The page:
Tuesday, October 18, 2016

Extreme views

From the ordinary to the extraordinary

L. Ralph Lauren pantsuit, 2013. R. British mess jackets
The two exhibits currently a the Museum at FIT (Fashion Institute of Technology) in New York couldn't be more different. One focuses on the influence of uniforms--school, sports, military, service industry--on mainstream fashion. The other focuses on one woman's collection of high-end couture fashion.

Both are excellent. And both are free.

Fashion inspired by the ordinary

The Uniformity exhibit, which is in the Fashion & Textile Gallery on the main floor, opens with two  British military "mess dress" jackets c. 1900. The  elaborate braid and soutache patterns, which once served as protection in hand-to-hand combat, continue to inspire contemporary fashion designers. One example is seen below in garments by Yves St. Laurent and Ralph Lauren.
L. Yves St. Laurent, 1967. R. Perry Ellis, 1983

With a focus on four categories of uniforms--military, work, school, and sports--the exhibit provides examples and detailed information to show direct relationships between uniforms and fashion.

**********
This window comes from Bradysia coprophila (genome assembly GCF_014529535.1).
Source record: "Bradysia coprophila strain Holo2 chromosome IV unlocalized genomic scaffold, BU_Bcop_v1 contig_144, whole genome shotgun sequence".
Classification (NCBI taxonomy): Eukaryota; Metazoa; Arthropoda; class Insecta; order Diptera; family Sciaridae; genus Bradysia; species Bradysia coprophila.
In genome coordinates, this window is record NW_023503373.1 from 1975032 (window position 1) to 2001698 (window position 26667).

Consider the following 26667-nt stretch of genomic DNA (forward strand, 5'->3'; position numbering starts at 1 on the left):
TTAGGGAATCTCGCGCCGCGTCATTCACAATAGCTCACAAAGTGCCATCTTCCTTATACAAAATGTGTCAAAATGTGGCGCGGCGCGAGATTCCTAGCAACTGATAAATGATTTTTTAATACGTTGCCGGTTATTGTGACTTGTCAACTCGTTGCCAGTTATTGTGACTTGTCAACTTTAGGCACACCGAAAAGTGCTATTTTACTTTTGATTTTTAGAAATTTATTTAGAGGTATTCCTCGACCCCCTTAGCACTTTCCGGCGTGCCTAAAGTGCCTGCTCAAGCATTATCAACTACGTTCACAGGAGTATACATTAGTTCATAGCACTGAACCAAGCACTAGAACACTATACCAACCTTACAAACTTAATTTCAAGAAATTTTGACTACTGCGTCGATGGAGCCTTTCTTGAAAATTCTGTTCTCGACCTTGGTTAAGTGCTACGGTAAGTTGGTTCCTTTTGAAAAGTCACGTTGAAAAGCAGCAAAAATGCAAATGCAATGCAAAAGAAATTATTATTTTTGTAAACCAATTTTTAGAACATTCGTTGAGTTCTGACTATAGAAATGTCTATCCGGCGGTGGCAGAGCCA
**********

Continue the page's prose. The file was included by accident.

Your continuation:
According to signage, Yves Saint Laurent began experimenting with military elements in the mid-60's. Re-appropriating the naval peacoat, his navy blue, double-breasted jacket became one of his signature styles. On a very personal note, his 1967 ensemble (left) is remarkably like the navy blue dress and jacket I made for my going-away suit (remember those?) in.....1967!

Most viewers will be familiar with each and every uniform as well as its vestige in modern interpretation. I think the personal connections make this an engaging show and well worth a visit. 

Uniformity runs through November 19, 2016.

Fashion as unique creations

Distinctly different and on the opposite end of anything derived from lowly uniforms are the extraordinary fashions from the wardrobe of √Člisabeth de Caraman-Chimay, the Countess Greffulhe (1860–1952). The exhibit, Proust's Muse: The Countess Greffulhe, is in FIT's Special Exhibitions Gallery. 

Based on a Paris exhibition organized by Olivier Saillard, director of the Palais Galliera, Mus√©e de la Mode de la Ville de Paris, which is the repository of the countess's wardrobe, this exhibit is a collaboration of Saillard and Dr. Valerie Steele, director and chief curator of The Museum at FIT.

Unfortunately, no photos are permitted in the exhibit so you'll have to make a trip to personally drool over the truly spectacular garments.

Proust's Muse: The Countess Greffulhe runs through January 7, 2017.

Can't possibly make it in person? Check out the museum's online virtual tours at Uniformity and Proust's Muse: The Countess Greffulhe.

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